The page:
In the latest betrayal from Freddie Mac, the same clever devils who helped bring us the financial collapse three years ago, there is unfortunately no surprise.
The high rollers who run the company, whose mission is supposed to be to support homeowners, apparently still think it’s a good idea to use our homes as a casino.
That’s the conclusion reached in an investigative report by NPR/Pro Publica, which found that Freddie Mac had placed billion-dollar investment bets that paid off when borrowers couldn’t refinance from high-interest mortgages into more affordable loans.
According to the NPR/Pro Publica report, Freddie Mac increased “these bets dramatically in late 2010, the same time that the company was making it harder for homeowners to get out of such high-interest mortgages.”
In effect, Freddie Mac combined high interest mortgages into packages of securities and sold some to speculators, but it kept the ones that would result in the biggest profits so long as the homeowner never refinanced. Freddie Mac stands to lose if its customers refinance and taske advantage of lower rates.
Freddie Mac was betting against homeowners even though taxpayers had bailed out it and its larger sister, Fannie Mae and the government placed the under a conservatorship after the housing bubble burst in 2008 and it faced mounting mortgage losses.
Though Freddie Mac and Fannie Mae are known as government-sponsored entities, they in fact have been private, profit-making entities for four decades.
Congress created Fannie and Freddie as private companies with a public mission – supporting homeownership, by insuring the mortgages issued by commercial lenders. But the companies had government officials sitting on their boards, and got breaks on taxes and recordkeeping requirements.
During the real estate bubble, the two firms adopted all the bad behavior of other big financial institutions – and worse. Authorities found that at Fannie Mae, senior executives cooked the books between 1998 and 2004, making it look like they hit profit targets in order to justify $115 million in bonuses. Three top executives eventually reached a $31.4 million settlement [with govt or private private pre-bailout] – without admitting guilt.
Executives at the Freddie Mac and Fannie Mae spent millions on campaign contributions and lobbying, courting both Democrats and Republicans (including presidential contender Newt Gingrich) in a successful campaign to ward off more stringent regulation and tighter reins on their bookkeeping, all the while taking on greater amounts of risk, establishing close ties with one of the worst offenders in spreading toxic loans, Countrywide Bank. Meanwhile executives at the two firms were paid lavishly, even after the bailout.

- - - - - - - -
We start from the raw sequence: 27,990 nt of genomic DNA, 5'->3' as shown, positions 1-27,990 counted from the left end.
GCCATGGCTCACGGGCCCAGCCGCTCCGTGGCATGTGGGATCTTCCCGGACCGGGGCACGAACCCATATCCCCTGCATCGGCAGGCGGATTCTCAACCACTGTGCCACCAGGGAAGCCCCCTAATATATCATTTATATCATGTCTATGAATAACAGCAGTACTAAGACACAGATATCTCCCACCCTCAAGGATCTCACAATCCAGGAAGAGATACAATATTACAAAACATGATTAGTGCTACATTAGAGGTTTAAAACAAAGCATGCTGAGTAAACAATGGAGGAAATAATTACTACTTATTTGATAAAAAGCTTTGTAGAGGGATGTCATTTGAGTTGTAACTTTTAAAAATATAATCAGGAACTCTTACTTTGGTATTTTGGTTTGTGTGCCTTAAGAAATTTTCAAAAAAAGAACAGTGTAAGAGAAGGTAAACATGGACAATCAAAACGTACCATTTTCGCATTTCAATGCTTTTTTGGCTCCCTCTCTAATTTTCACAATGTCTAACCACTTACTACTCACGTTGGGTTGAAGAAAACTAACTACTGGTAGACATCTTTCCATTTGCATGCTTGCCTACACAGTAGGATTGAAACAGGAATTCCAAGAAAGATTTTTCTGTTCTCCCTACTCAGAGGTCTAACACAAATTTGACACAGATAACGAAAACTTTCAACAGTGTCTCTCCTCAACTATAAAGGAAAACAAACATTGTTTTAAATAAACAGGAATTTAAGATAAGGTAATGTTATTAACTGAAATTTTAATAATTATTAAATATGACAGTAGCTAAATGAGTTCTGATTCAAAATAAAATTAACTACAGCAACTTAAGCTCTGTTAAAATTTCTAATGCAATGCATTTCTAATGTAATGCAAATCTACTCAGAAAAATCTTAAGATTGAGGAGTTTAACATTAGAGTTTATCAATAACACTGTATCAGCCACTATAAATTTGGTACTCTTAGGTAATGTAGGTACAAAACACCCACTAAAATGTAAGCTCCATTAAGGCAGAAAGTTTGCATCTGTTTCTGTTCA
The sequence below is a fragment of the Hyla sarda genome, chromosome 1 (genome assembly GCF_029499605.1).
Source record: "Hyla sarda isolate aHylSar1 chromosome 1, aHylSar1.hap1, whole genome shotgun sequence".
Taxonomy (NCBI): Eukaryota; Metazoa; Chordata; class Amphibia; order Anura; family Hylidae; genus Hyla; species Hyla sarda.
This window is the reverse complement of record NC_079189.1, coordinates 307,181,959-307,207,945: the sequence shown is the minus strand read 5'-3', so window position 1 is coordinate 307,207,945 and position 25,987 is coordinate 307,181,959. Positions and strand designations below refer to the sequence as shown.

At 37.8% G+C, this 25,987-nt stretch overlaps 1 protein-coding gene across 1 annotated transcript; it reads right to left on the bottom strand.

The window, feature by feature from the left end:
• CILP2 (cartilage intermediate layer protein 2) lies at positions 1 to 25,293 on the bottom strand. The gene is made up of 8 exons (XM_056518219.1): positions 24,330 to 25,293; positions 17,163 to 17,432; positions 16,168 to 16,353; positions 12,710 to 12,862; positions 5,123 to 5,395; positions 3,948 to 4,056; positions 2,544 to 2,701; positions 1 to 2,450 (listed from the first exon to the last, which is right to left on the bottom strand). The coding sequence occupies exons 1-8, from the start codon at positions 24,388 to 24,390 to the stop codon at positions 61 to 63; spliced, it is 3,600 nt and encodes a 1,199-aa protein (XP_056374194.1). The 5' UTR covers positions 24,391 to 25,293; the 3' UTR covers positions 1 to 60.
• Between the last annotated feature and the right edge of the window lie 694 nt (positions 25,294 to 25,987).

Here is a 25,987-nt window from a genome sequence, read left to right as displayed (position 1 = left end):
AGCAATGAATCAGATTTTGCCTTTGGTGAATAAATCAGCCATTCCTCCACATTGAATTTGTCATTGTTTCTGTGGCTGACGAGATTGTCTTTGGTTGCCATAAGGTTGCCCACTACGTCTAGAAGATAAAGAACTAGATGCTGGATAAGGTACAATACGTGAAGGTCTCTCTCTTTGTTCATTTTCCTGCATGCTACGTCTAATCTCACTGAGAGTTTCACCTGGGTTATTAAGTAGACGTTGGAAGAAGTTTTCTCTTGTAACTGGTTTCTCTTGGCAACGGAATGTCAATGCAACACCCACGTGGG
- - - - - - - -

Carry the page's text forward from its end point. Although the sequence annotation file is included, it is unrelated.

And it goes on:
Republicans love to blame the GSEs for the financial collapse, labeling them do-gooder agencies who went wrong in pursuing too aggressively an agenda of providing housing to low-income people.
In his excellent autopsy of the financial collapse, “The Great American Stick-up,” Robert Scheer finds merit in much of the conservative critique. He labels the Fannie Mae and Freddie Mac “highly culpable” for causing the financial crisis – but not for the reasons Republicans say. While the GSEs used the rhetoric of helping people, their efforts to boost low-income and middle-class wasn’t their primary mission, or the reason for their downfall.
Fannie and Freddie didn’t go under because they were trying too hard to help people; it was because they were doing everything they could to super-charge their profits, just like the Wall Street firms.
Scheer quotes the testimony of a one-time regulator, Armando Falcon, who faced stiff opposition from Republicans as well as Democrats when he tried to rein in Fannie and Freddie. Falcon testified in April 2010 before the Financial Crisis Inquiry Commission, which investigated the causes of the meltdown. “The firms would not pursue any activity…unless there was a profit to be made,” Falcon said. “Fannie and Freddie invested in subprime and Alt A mortgages in order to increase profits and regain market share. Any impact on meeting affordable housing goals was a by-product of the activity.”